I dont mean to dwell on these things of course; but isnt that what remembering is ? Isnt remembering dwelling on the past, whether it be good or bad, and whether we want to or not ? Sure, I could have gone through today pretending like i didnt know the date, had forgotten its significance, or focused on sending good birthday vibes to my little H ( who is now big... ). But kind of memorial would that be ? What kind of respect would that be showing those who lost their lives ?
Honestly, I dont particularly want to remember, but some things you just cant forget....


  1. I was at DD's house and my mum called me in tears, she had a close friend who worked in the WTC and she was frantic for her life. Mum tried calling her all day to no avail, but finally spoke to her very late that night. As it turned out Suzy hadn't worked at the WTC for a couple of years, mum just didn't know that. I spoke to Suzy that night too, she was so sad, still in shock I think. Ill never forget that day.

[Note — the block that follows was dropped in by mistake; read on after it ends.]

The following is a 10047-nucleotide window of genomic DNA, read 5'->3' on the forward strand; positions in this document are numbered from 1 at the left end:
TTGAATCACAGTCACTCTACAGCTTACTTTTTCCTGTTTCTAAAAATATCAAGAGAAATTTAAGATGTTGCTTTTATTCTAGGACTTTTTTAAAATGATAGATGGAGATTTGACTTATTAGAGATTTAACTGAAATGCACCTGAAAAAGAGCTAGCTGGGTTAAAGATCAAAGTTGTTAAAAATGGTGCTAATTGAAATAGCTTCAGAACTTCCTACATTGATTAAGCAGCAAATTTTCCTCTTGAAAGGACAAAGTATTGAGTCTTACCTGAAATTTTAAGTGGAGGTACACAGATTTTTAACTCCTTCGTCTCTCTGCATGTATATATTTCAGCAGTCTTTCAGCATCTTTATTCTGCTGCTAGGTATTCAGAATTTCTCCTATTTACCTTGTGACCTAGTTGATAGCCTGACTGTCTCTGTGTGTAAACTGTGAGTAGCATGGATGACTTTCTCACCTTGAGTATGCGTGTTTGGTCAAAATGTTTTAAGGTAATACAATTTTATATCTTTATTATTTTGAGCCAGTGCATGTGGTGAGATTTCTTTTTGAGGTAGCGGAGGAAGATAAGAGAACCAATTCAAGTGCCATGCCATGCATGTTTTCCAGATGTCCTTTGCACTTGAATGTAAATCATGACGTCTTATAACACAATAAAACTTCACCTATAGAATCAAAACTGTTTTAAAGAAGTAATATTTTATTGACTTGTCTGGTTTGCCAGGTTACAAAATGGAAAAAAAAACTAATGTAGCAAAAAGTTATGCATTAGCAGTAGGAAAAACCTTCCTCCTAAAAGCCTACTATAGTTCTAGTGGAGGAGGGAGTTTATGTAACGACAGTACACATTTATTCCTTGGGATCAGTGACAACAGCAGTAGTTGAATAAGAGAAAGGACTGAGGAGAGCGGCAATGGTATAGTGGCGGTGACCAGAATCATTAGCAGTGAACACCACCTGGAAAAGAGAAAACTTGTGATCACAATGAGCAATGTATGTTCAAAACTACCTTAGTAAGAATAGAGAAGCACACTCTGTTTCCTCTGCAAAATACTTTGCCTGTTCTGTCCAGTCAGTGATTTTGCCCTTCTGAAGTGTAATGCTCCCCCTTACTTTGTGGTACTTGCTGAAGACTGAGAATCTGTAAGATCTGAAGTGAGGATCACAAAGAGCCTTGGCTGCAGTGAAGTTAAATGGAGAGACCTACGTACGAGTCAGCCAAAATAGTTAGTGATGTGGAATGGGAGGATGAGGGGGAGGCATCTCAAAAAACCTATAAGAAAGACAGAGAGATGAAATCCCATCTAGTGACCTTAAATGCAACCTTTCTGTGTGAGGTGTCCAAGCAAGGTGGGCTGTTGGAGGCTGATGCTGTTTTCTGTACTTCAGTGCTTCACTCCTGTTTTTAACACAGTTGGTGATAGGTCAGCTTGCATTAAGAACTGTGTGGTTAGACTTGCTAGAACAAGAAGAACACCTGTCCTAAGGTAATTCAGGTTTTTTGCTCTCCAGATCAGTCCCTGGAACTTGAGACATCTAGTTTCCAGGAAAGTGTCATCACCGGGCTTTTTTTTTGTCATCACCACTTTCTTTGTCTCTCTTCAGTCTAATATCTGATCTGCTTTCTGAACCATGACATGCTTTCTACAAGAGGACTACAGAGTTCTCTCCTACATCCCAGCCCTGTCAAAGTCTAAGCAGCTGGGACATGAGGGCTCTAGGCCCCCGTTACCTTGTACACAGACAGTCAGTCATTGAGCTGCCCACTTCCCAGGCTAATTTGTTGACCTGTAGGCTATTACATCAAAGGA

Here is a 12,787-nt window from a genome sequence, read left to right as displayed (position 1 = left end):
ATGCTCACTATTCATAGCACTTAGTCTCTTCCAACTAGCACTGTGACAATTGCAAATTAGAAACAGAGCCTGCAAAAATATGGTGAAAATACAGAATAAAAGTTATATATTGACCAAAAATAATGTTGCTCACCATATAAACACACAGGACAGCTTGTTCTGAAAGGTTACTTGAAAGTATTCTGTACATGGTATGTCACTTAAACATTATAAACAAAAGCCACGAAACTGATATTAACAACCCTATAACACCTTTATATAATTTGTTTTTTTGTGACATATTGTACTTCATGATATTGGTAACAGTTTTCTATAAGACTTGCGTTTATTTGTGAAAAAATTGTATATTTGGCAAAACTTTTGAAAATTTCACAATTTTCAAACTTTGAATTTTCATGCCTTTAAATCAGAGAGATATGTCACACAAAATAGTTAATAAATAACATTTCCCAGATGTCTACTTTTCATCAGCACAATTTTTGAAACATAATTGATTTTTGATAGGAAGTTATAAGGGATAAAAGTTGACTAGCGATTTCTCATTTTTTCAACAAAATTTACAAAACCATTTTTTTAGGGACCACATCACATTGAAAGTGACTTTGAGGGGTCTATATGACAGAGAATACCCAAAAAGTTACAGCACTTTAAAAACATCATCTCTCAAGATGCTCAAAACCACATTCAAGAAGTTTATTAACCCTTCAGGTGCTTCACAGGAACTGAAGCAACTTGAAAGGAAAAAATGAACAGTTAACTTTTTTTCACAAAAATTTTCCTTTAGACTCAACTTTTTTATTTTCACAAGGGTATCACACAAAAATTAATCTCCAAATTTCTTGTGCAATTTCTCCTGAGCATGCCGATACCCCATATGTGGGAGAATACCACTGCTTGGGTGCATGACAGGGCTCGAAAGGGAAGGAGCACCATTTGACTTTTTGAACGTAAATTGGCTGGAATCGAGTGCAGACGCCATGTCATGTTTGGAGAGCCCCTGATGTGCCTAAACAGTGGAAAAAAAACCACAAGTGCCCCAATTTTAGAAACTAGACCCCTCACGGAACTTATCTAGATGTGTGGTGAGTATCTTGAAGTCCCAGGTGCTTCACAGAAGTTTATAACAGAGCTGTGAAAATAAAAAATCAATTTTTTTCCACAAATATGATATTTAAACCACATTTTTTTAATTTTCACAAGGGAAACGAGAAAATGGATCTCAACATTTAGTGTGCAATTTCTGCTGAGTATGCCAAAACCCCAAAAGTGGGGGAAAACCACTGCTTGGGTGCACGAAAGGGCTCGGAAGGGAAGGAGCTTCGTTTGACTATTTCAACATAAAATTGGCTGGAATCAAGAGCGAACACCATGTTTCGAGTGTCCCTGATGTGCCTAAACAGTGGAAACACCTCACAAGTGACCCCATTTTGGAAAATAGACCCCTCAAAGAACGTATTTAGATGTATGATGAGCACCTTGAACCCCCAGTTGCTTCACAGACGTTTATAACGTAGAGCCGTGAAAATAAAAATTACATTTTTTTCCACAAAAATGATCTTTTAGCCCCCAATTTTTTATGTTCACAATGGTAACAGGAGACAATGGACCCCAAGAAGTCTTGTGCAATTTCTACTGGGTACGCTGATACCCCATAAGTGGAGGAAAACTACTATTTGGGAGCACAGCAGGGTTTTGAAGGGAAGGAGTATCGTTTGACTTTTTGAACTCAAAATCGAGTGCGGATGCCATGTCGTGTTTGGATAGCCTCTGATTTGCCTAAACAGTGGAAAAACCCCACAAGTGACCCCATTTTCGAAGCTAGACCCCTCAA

2. I watched it all unfold live on TV. My grandma came home from work frantic and turned on the news. When we first started watching it had just happened. They were still thinking it was an accident. We were still watching when the second plane hit. My grandma freaked out and started calling everyone she knew. Watching them pancake was surreal. A few days later I was at work, and this woman came in. She was jittery and talking quickly on a cell phone. When she was done, I was taking her payment when she looked at me and said in a very thick New York accent, "I hope they get the planes running soon. My brother and sister in law were in the towers. They left me their twins. I need to get to New York." I started to cry and then I paid for her lunch. I think of those few sentences every year.